Support from family, workplace determines breastfeeding success
CHAMPAIGN — Linda Steinberg knows it can be a challenge for new moms to continue breastfeeding when they go back to work.
She also knows it's worth the effort, she says.
"We see a big decrease at the eight- to 12-week mark," says Steinberg, a lactation counselor who works with breastfeeding mothers at the Champaign-Urbana Public Health District. "Research shows we can attribute that to women having to go back to work."
About three-quarters of babies born in the U.S. are breastfed at the start of their lives, but the percentage falls to about 44 percent at six months, according to a Centers for Disease Control and Prevention study of babies born in 2008, the latest data available.
Breastfeeding falls off even more when it's the exclusive form of feeding: Only 35 percent of babies are exclusively breastfed at three months and about 15 percent at six months.
The CDC wants to expand breastfeeding as one of the best ways to boost the health of both mothers and children.
But how much support a woman gets from family, employers and even her infant's day care center all play a role in how successful her breastfeeding will be, Steinberg says.
Women returning to work need to take two or three brief breaks during an average work day to pump breast milk, Steinberg says.
Taking those pumping breaks can cause stress when employers aren't supportive, the workload is heavy and coworkers resent those breaks, she says.
Breast milk supply is "use it or lose it," she says.
"From the women I talk to, most of the time women can't keep up with their pumping schedule when they go back to work," Steinberg said.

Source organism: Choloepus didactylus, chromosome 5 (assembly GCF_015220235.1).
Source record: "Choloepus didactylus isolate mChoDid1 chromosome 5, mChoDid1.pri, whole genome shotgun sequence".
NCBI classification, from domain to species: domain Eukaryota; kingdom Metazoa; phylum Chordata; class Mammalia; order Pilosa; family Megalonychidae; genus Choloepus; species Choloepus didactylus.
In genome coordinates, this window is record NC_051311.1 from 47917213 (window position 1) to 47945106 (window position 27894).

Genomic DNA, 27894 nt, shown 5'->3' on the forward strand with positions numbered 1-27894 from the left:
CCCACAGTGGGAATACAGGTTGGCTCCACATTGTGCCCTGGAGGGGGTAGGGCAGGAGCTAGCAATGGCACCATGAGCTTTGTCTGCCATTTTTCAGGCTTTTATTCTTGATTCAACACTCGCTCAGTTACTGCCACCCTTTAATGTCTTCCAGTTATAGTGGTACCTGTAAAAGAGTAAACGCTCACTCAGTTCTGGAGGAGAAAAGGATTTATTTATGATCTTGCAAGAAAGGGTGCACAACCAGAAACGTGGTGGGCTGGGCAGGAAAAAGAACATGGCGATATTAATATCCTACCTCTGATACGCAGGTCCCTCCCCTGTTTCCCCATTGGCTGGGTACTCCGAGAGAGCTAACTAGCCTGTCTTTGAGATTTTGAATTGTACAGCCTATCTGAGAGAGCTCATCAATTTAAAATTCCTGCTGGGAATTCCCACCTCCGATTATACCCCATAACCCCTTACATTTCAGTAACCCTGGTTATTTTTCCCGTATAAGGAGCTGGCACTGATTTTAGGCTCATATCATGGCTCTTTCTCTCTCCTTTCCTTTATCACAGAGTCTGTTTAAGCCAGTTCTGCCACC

State law (Public Act 92-0068) requires employers with five or more non-family employees to provide daily unpaid breaks to women who need to pump breast milk. It also requires those employers to make a reasonable effort to provide a private place other than a bathroom stall to pump.
Some local employers are friendly environments for breastfeeding mothers, and that includes her own, Steinberg says.
Moms working for the public health district have a private room with a rocking chair, couch, changing table and dim lighting to pump or breastfeed. And if they prefer not to pump, they can bring their babies into work to feed them, or take break time to go home and feed their babies, she said.
Those workplaces supporting breastfeeding help reap more than health advantages for mother and baby: Moms have less guilt about being at work because they feel they're able to do something for their babies while they're away from them, and their babies tend to be sick less, so they miss fewer work days, Steinberg said.
"Typically, once an employer gets educated to benefits of breastfeeding, you see an employer get on board," she adds.
Steinberg has seen a big difference breastfeeding can make in the health of her own two children, she says.
When her 5-year-old son was a baby, she started supplementing breast milk with formula when he was 8 weeks old, and he had 11 ear infections by the time he was age 3, she said.
But she exclusively breastfed her 15-month-old daughter for the first nine months, then started her on some solid food, "but she's never had an ounce of formula," Steinberg said.